The ability of (7) to describe the REF simulation is assessed by manipulating its terms into 1D quantities that can be easily visualized. For the quasi-steady flow under consideration, we may approximate the total derivative operator d/dt with the advective derivative Ux, where U is a constant cloud layer wind speed. Similarly, we replace the x averages in (7) with time averages over 3–6 h. Finally, we integrate vertically over the cloud layer depth to obtain
i1520-0469-66-9-2559-e8
which allows these terms to be viewed as 1D horizontal profiles (we return to the overbar convention to denote y-averaged quantities). They are calculated from the REF simulation using a combination of time-averaged conditional means (for θρc, θρd, and ), simple time averages (for w, Ac, and Ad), and constant parameters (for U = −8 m s−1 and Nm2 and Nd2 as quoted above). Horizontal profiles of the “forcing” terms on the right-hand side of (8) in Fig. 13a show that upstream of the mountain the convective term (∫c S dz) fluctuates about a steady value while the orographic term (∫c O dz) is nearly zero. As the flow ascends the mountain, the orographic term increases rapidly while the convective term plunges from the increased cloud fraction and flow stabilization. The sum of these two contributions reaches a maximum at x = 69 km and then collapses to negative values over the crest and into the lee.

As shown in Fig. 13b, the “response” term on the left-hand side of (8) exhibits a similar pattern over the orography as the summed forcing terms (minus the fixed upstream offset of 8 m2 s−3), which suggests that (8) captures the basic mechanism underlying the orographic enhancement of convection. The main discrepancies in Fig. 13b can be explained by our neglect of dissipative processes. For example, despite the uniformly positive forcing upstream of the mountain (Fig. 13a), the buoyancy term stays roughly constant in Fig. 13b because of the balance between convective growth and decay over the sea. Also, the peak magnitude of the response is less than half that of the forcing because of the dissipation owing to entrainment and inversion layer stability.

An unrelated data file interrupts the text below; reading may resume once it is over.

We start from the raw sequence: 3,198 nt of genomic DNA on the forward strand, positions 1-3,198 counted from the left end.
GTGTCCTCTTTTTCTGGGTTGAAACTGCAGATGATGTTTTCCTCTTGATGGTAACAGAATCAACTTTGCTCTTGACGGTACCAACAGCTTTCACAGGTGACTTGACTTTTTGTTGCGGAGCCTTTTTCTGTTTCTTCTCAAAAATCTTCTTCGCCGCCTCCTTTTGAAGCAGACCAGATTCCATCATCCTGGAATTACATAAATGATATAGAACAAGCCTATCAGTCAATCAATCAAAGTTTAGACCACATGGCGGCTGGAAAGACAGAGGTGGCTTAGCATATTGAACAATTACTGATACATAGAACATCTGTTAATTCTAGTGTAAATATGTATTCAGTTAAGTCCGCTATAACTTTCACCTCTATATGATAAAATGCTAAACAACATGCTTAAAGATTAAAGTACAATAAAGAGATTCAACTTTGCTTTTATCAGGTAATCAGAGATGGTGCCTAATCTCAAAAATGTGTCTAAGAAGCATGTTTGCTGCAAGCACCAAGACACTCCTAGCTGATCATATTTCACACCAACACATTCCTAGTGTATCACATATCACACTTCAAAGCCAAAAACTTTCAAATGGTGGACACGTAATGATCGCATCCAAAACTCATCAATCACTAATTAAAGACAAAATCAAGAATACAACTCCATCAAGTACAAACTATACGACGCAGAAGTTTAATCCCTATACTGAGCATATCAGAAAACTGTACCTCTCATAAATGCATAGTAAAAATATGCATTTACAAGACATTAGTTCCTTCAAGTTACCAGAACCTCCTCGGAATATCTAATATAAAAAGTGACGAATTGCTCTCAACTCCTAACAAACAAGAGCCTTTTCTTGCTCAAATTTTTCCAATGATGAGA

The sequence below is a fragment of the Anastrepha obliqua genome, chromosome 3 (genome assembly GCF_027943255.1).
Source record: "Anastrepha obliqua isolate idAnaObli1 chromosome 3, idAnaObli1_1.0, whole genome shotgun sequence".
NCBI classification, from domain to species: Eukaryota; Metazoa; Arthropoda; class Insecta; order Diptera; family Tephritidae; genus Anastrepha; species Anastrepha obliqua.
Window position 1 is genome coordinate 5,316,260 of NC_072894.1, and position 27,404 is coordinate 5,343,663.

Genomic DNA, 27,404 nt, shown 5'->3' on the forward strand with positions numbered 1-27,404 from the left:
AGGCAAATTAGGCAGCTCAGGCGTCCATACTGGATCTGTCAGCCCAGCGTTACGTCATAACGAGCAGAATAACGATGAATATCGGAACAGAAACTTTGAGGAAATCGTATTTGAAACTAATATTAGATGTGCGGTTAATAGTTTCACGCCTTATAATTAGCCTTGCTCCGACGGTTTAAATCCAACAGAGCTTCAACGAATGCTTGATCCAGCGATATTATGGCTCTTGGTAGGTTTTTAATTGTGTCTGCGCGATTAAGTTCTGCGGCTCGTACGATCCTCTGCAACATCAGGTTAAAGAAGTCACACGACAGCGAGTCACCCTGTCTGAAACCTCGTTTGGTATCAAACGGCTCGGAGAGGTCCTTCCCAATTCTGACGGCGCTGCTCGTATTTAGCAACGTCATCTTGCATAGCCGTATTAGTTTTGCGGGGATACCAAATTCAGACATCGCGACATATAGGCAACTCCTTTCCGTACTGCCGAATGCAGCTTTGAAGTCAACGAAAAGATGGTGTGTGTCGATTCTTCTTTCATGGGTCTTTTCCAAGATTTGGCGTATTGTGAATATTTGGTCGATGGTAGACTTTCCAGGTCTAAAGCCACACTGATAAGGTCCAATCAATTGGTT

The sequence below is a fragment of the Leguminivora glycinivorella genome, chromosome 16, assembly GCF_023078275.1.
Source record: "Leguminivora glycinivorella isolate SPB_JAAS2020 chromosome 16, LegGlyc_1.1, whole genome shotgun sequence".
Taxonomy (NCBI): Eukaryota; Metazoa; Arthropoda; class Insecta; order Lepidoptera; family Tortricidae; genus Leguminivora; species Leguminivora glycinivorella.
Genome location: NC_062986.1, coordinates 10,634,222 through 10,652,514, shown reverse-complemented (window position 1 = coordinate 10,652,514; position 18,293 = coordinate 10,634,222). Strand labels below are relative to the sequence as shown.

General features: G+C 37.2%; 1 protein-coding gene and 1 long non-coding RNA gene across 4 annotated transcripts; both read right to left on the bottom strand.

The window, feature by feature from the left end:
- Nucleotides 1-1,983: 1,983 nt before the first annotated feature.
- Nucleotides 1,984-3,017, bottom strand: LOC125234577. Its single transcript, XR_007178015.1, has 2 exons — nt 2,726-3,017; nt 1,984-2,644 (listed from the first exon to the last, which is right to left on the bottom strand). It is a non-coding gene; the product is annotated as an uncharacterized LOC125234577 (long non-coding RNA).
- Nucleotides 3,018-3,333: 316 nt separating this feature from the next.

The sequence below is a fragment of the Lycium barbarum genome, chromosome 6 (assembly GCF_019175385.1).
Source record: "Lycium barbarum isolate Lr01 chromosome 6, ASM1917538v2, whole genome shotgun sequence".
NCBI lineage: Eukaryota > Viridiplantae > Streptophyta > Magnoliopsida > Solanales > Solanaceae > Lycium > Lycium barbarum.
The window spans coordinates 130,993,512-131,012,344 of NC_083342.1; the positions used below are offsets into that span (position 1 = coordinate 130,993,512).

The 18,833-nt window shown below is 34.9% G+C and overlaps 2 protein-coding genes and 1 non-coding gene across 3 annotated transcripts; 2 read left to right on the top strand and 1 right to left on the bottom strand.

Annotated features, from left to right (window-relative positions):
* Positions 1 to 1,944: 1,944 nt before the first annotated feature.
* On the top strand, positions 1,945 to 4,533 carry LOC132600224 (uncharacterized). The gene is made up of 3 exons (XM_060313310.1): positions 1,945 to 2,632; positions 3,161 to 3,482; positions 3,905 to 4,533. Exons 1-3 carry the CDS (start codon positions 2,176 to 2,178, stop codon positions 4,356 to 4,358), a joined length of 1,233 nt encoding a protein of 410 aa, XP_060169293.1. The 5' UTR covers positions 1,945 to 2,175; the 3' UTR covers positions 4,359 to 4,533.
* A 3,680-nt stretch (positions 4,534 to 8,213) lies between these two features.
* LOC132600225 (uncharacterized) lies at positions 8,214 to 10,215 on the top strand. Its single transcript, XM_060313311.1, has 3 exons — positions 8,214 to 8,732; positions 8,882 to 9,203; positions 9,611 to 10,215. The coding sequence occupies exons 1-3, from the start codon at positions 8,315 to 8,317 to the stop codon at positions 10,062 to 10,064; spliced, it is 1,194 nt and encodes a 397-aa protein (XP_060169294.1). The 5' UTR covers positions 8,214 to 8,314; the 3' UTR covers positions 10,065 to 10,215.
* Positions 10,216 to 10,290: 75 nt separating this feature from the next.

Because entrainment strongly regulates convective vigor, an important consideration is how the entrainment rate varies as the flow climbs the mountain. In particular, a substantial decrease in entrainment near the mountain (which may arise from the increased cloud size) might contribute to, or provide an alternate explanation for, the increased cloud buoyancy in Fig. 13b. This is examined by the vertical profiles of entrainment rate () at three locations (x = 89 km, x = 69 km, and x = 66.5 km) in Fig. 14, which are computed using
i1520-0469-66-9-2559-e9
where h is the moist static energy (Petch et al. 2008). This figure shows that does not vary significantly among the three locations except over the mountain, where it is relatively large near the surface. This suggests that changes in entrainment alone cannot account for the jump in cloud buoyancy over the mountain, which reinforces the importance of the mechanism proposed above.

c. Cloud microphysics

The enhanced convective vigor over the orography allows for slightly deeper clouds, which increases the precipitation production and growth. Figure 15a shows that both the maximum and the y-averaged cloud-top heights over 3–6 h rise noticeably over the mountain. Because the in-cloud qc increases rapidly with height (Fig. 15b), the heightened cloud tops over the mountain possess higher liquid water content, which increases their precipitation production. As a crude simplification of the nonlinear accretion processes in the atmosphere that lead to raindrop formation, the Kessler (1969) scheme begins converting cloud water to rainfall when qc exceeds an arbitrary threshold value (here 1.0 g kg−1). This “autoconversion” threshold, which is overlaid in Fig. 15b, is exceeded more frequently over the mountain where the mean cloud tops are higher. The increased rain production over the mountain is shown by the horizontal profiles of vertically integrated autoconversion rates (again conditionally averaged within the cores) in Fig. 16a.